If there’s one thing that all 30.2 million small businesses in the US agree on, it is that managing one is not always smooth sailing. According to the Bureau of Labor Statistics, around 20% of small businesses fail in their first year alone. Now more than ever, small businesses need to be ready for the challenges of managing cash flow. Working with negative cash flow can seriously hinder your ability to meet your business expenses, pay your business debts, make payroll, and take advantage of opportunities to grow your business. Before you experience cash flow problems, take note of the following tips that can help first-time entrepreneurs manage cash flow better.
1. Determine your break-even point.
The purpose of determining your break-even point is to calculate the number of sales needed to equate your revenue to your expenses. It may not necessarily help you with your cash flow, but knowing your break-even point is the basis for many aspects of your business. It can serve as guidance for your forecasting and budgeting plans. You can also incorporate it into your pricing strategy to ensure that you are making money for every product you sell or service you provide.
2. Create a cash-flow-based budget and stick to it.
A little planning can help your business avoid a shortage of cash. The most useful tool for planning your limited cash resources is a cash-flow-based budget. A cash-flow-based budget is an estimate of your cash inflow and outflow that are expected to occur in a specific period of time. Take note that cash flow budgeting takes into consideration just the movement of cash and not revenue. To create a cash-flow-based budget, you will need to first determine how much cash you get from sales and the collection of your receivables. Next, project your cash outflows, which typically include office supplies, payroll, rent, loan payments, and equipment maintenance. Adding your inflows and subtracting your outflows will show your target cash balance. Finally, try your best to stick to your budget and avoid impulse spending.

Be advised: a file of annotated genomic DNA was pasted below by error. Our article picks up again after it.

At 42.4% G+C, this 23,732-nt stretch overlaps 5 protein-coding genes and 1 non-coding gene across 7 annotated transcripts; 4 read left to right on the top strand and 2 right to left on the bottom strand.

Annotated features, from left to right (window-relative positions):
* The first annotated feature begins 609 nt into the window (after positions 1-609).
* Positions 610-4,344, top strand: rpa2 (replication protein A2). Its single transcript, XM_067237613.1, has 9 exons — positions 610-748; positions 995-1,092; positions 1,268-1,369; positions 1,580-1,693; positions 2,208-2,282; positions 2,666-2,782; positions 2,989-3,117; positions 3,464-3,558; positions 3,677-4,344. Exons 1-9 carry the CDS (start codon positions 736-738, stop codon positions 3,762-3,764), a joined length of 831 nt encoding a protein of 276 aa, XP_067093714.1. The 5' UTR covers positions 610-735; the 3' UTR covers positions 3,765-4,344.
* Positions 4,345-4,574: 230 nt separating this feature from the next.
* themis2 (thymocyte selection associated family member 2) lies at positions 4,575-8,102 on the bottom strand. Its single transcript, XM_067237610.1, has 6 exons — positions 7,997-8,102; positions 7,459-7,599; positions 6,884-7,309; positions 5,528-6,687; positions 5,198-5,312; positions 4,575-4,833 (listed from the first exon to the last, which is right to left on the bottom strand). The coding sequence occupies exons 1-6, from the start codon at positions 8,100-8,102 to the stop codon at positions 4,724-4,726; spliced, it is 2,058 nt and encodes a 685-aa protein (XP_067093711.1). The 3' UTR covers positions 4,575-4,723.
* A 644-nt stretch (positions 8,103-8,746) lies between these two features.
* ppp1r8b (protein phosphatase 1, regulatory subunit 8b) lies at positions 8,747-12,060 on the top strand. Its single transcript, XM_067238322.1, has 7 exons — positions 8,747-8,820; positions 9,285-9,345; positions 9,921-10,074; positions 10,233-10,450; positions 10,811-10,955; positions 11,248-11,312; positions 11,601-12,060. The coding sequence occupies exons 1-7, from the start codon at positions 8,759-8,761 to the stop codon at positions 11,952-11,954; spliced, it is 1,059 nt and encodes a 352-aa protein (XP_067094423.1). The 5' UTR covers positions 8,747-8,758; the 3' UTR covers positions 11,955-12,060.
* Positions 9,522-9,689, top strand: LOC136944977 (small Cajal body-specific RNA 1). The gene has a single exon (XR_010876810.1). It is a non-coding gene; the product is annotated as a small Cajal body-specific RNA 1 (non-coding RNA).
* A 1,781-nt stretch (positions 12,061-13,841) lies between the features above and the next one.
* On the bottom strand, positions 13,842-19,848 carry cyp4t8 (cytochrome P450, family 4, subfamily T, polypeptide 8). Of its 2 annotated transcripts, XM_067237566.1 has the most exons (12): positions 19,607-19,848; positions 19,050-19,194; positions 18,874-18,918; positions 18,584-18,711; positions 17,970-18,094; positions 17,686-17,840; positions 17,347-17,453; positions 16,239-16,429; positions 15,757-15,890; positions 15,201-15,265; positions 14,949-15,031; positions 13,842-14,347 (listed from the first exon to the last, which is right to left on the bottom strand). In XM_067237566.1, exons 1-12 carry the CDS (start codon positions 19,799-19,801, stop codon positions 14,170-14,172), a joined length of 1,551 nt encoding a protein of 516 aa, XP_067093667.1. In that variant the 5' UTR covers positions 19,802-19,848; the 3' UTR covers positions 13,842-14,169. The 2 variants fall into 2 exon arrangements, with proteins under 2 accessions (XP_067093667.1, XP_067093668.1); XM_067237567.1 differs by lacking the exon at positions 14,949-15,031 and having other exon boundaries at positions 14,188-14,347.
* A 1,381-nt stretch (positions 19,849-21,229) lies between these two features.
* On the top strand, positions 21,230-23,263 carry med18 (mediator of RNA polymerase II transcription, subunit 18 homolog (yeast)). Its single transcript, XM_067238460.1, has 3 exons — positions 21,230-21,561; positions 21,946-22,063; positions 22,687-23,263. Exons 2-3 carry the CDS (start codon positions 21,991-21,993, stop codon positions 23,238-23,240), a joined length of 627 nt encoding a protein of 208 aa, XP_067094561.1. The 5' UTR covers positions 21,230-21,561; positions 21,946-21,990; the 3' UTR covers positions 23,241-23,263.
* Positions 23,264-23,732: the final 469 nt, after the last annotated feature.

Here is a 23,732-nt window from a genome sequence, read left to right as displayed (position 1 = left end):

3. Check your potential clients’ history before extending credit.
The risk of nonpayment every time a business extends credit is a burden all entrepreneurs carry. Extending credit is a huge part of business as it facilitates smoother sales transactions. What you can do, however, is to minimize this risk. One way to do so is by vetting a potential client before extending credit. Ideally, you want a client with a history of on-time payments and a good credit score. If you want to save yourself from the headache of invoice collections, avoid clients with a less-than-stellar credit history.
4. Improve your inventory management.
One of the biggest factors that affect cash flow is your inventory. You spend your cash regularly to buy inventory which in turn becomes cash again when it sells. In a sense, a huge part of your cash flow cycle depends on your inventory. Poor inventory controls will result in huge costs of carrying inventory. If you don’t track how often you sell your inventory, you will not know when to stock up and may miss valuable sales opportunities. If you end up getting more inventory than needed, you will incur high carrying costs. At this time of economic turmoil, it may feel like the odds are stacked against small businesses. But with ample preparation and a firm grasp of your cash flow, you will be able to handle the challenges of keeping your business afloat.
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